Television had one of its saddest moments this month when Jon Stewart ended his 16 years on The Daily Show. In watching his highlight clips, none was more painful–and entertaining–than his shredding of Tucker Carlson and Paul Begala as a guest on CNN’s “Crossfire” in 2004.
He refused to be funny but instead pleaded with them to stop pandering to their parties and creating unnecessary conflict. Then he said the phrase that would shut down Crossfire for good:
“Stop hurting America.”
What Stewart was using, and what we all should use much more, is a Core Message. It’s one of the simplest devices you can use in your communication. It can help you deliver better presentations, write more clearly and be more persuasive across the board.
So what’s a Core Message? It’s a brief statement (like a Tweet) of what you want to get across to your audience. For example, in our presentation skills workshops, the Core Message is that being a great presenter is a learned skill and is a matter of learning, practice and feedback. Jon Stewart’s message on Crossfire was that the hosts had a responsibility to have productive discussions and stop creating gratuitous conflict (like putting Revs. Jerry Falwell and Al Sharpton on the same show).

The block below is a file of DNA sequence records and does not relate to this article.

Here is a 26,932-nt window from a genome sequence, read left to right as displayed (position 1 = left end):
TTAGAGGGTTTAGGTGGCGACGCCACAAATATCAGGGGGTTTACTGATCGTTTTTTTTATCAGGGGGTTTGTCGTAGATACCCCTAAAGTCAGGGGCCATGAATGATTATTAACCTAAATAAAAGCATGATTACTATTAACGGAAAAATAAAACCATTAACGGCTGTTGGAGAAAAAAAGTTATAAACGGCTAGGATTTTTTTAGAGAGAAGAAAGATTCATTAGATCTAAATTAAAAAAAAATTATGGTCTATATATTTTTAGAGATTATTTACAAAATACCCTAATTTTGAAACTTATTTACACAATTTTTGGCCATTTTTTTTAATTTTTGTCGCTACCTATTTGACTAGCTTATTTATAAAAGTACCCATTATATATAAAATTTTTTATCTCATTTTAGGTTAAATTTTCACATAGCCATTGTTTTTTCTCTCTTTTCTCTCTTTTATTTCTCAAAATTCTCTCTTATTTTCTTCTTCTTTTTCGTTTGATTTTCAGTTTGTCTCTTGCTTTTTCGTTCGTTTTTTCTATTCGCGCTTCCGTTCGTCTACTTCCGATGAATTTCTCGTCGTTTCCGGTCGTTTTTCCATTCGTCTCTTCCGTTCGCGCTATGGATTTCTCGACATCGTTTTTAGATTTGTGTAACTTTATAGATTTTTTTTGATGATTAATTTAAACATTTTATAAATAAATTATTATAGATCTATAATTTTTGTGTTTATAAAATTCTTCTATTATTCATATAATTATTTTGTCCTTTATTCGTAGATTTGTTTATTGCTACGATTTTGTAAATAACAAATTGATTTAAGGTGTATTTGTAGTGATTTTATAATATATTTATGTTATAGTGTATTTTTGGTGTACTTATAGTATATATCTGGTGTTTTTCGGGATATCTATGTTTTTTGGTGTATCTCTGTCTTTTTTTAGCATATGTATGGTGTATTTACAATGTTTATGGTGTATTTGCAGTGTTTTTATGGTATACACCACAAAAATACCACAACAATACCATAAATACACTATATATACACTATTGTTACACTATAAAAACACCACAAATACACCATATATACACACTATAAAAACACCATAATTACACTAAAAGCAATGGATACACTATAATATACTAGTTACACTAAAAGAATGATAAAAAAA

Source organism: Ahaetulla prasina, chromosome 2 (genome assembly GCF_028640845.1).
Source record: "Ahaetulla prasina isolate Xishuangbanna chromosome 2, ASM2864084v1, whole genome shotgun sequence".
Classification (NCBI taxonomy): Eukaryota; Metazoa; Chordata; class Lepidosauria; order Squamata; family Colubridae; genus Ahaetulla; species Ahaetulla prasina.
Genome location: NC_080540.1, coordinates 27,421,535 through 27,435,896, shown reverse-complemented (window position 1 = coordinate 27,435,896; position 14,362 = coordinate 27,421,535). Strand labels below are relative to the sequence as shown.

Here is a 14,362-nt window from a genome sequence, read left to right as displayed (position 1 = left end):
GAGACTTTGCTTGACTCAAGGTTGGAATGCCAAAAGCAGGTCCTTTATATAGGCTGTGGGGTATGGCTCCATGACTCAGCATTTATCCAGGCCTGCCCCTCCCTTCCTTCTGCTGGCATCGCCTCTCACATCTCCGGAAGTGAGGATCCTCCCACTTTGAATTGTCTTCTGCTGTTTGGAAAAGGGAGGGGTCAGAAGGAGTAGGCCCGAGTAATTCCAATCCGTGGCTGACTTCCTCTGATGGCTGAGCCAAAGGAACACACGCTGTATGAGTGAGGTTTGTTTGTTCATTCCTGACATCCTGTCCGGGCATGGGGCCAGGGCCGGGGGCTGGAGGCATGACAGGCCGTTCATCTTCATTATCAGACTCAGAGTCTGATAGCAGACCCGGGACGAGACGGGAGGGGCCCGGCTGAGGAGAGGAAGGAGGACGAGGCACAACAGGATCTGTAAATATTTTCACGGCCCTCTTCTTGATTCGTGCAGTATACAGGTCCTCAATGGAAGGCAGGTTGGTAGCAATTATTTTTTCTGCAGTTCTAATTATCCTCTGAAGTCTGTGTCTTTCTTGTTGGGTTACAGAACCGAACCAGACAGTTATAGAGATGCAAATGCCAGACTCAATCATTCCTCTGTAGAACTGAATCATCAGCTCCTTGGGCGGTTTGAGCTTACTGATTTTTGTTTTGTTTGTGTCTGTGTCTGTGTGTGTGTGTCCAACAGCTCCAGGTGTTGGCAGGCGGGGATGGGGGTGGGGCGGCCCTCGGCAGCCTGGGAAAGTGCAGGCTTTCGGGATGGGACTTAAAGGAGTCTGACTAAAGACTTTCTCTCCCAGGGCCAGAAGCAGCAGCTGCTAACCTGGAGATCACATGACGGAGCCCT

Think of this as your secret formatting tool on both a macro and micro level in your spoken and written communications.
Here’s a example: A few weeks ago, I worked with the leadership team of a company to help them improve the quality of their All-hands meetings. What we found is that they didn’t voice a cohesive message uniting all of their presentations. They decided to start using Core Messages in three ways: 1) For the meeting as a whole 2) For each specific presentation and 3) For each slide they showed. Instant clarity.
How you can use these in your presentations?
Take a step back and figure out what you want people to remember or do based on your talk. That is your Core Message.
Build and organize your talk around this message.
Use it early and often
Use it on your slides. The title of each slide should be a statement that tells the audience the message of that slide. When you introduce it say, “The point of this slide is …”
How can you use these in your writing?
Make your core message the Subject Line of every email. If the topic being discussed has changed, change the Subject.
Send separate emails for each different message or topic.
Write separate sentences for each different idea. This makes for shorter sentences and easier punctuation.
So remember (here comes my Core Message one more time…), we can’t all be as funny or incisive as Jon Stewart (like when he told Tucker Carlson “I will NOT be your monkey!”), but we can be more clear and persuasive.